Meeting in person beats meeting in cyberspace

June 2011

Carl-Wilhelm Stenhammar, Foundation Trustee Chair

Fellowship and friendship are two of the cornerstones on which Rotary is built – two components of Rotarians’ work that are indeed important. At any given meeting, one can only do a certain amount of work during the time allocated for the actual meeting. An equal amount of work is done during coffee breaks, luncheons, dinners, or over a drink in the bar. These opportunities make it possible to get to know the person – or see the face – behind all the e-mails and the phone calls.

Cyberspace has given an opportunity for rapid communication. We can have more frequent meetings at considerably lower costs. But has it helped personal relationships? I doubt it.

The supreme occasion to feel the internationality of our organization is the annual Rotary International Convention – the latest one in New Orleans. To meet and greet Rotarians from all over the world during a period of almost a week is unforgettable. To enjoy the plenaries, to participate in the breakout sessions, to have a meal with new and old friends are highlights during such a convention. In addition, to look at the colorful dresses worn by so many Rotarians, particularly from Africa, Asia, and South America, is an aesthetic delight. May a Rotary International Convention never be transferred to cyberspace!

With due respect for cyberspace, the face-to-face meetings are of highest value. The possibility of a handshake or a hug can never be replaced. If a cyberspace convention were to happen, we shall lose the fellowship and friendship, which are so important when we are Building Communities – Bridging Continents through Service Above Self..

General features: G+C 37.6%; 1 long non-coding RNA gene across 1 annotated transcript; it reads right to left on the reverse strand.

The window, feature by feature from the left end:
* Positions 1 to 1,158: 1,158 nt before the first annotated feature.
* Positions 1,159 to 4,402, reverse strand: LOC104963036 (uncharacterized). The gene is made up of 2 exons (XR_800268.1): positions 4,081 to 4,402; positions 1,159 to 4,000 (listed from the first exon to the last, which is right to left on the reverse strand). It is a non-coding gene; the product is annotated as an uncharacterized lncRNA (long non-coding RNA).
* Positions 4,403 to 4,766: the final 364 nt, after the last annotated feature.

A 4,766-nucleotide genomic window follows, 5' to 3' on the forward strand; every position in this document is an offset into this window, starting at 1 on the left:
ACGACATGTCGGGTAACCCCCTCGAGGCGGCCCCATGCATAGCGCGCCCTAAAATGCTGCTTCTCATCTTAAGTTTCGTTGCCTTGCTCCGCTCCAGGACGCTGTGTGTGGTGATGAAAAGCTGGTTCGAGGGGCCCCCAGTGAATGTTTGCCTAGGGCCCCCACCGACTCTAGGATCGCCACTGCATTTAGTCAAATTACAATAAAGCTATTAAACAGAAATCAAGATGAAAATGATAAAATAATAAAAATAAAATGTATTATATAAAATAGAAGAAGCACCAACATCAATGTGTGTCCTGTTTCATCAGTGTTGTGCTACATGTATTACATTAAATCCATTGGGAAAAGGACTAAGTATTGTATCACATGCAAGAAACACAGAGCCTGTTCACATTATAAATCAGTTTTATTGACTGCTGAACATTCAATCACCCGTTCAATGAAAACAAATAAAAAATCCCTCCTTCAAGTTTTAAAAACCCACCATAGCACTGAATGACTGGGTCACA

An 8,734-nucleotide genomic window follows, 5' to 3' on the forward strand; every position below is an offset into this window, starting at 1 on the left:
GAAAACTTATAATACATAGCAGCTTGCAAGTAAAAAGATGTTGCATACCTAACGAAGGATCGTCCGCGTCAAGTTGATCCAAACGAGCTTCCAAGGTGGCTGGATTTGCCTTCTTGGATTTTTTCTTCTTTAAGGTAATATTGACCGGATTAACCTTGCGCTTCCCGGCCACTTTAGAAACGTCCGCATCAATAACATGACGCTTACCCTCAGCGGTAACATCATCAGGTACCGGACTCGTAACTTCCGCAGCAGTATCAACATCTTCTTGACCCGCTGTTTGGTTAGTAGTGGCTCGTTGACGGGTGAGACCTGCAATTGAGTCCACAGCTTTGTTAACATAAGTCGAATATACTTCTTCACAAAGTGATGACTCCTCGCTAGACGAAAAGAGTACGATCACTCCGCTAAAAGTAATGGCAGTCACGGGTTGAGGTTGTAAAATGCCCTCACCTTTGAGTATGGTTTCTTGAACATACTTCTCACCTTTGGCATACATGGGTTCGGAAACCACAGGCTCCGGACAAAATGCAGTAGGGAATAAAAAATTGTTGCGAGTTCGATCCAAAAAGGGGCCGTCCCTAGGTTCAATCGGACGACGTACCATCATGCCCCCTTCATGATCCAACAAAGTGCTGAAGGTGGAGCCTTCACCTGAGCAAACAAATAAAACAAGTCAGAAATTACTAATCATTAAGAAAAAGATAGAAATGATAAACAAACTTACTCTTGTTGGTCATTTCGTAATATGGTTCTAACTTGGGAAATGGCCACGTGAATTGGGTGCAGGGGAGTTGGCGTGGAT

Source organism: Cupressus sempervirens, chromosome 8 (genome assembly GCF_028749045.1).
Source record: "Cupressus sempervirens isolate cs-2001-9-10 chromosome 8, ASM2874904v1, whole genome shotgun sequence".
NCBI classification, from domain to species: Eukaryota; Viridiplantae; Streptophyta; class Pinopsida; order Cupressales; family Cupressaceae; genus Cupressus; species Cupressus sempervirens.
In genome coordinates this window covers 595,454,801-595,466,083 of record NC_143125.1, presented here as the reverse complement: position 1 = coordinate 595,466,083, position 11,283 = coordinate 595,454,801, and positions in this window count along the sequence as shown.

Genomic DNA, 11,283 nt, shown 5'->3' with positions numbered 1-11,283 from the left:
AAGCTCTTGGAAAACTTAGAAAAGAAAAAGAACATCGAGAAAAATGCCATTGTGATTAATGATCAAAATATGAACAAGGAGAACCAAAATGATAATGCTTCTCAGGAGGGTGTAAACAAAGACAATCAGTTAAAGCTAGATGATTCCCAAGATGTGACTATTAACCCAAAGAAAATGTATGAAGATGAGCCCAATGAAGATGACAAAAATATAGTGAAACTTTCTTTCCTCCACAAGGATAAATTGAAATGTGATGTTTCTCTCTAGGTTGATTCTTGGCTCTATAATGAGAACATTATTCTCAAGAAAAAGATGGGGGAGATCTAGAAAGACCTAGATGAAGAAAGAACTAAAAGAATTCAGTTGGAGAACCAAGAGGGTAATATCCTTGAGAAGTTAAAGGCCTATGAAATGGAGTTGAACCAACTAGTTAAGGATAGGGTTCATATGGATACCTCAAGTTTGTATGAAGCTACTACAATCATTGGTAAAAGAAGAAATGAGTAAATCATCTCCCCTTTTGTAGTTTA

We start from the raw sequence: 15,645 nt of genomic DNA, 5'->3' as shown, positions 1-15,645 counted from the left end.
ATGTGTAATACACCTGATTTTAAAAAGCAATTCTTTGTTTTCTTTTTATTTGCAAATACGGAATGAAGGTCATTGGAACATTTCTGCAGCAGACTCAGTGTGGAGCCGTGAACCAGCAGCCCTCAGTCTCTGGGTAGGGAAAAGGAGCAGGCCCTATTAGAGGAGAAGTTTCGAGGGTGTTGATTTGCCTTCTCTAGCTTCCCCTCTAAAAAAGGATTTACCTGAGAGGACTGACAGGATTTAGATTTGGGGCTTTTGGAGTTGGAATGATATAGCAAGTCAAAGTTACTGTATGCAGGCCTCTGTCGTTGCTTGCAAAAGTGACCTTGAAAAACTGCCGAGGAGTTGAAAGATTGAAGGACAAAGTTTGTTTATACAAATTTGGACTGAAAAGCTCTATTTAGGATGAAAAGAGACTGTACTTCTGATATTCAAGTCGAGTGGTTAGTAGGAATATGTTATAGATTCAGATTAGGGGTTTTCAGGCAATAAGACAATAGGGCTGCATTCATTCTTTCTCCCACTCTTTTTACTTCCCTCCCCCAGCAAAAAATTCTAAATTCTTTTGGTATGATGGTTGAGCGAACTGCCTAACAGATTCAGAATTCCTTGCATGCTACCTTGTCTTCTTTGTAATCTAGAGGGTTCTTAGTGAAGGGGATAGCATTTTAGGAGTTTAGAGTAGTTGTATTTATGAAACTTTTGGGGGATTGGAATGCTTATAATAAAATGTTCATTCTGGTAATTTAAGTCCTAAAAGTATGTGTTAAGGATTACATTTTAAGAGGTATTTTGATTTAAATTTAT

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About John Borst

John Borst’s career in education spans the years 1960 to 1996. During those 36 years, he spent an equal amount of time working int he English language, Public and Catholic school boards. Borst taught in both elementary and high school environments. Positions of responsibilities held included department head in Geography, curriculum coordinator of Social and Environmental Studies, Principal, Education Officer with the Ministry of Education, Superintendent of Schools, and Superintendent of Student Services. Borst retired in 1996 as Director of Education for the legacy Dryden Board of Education. During this time, Borst has lived in the Ontario communities of Brampton, Toronto, Newmarket, Thunder Bay, Aurora and Dryden. Currently, Borst splits his time between Dryden and Toronto. Since retirement, Borst has served as a Supervisory Officer with a remote School Authority; been a freelance writer of articles on education in particular for Education Today, the magazine of the Ontario Public School Boards’ Association (OPSBA); founded and edited from 2006 - 2010 the Education blog Tomorrow’s Trust: A Review of Catholic Education; and from 2003-2010 was a trustee of the Northwest Catholic District School Board.
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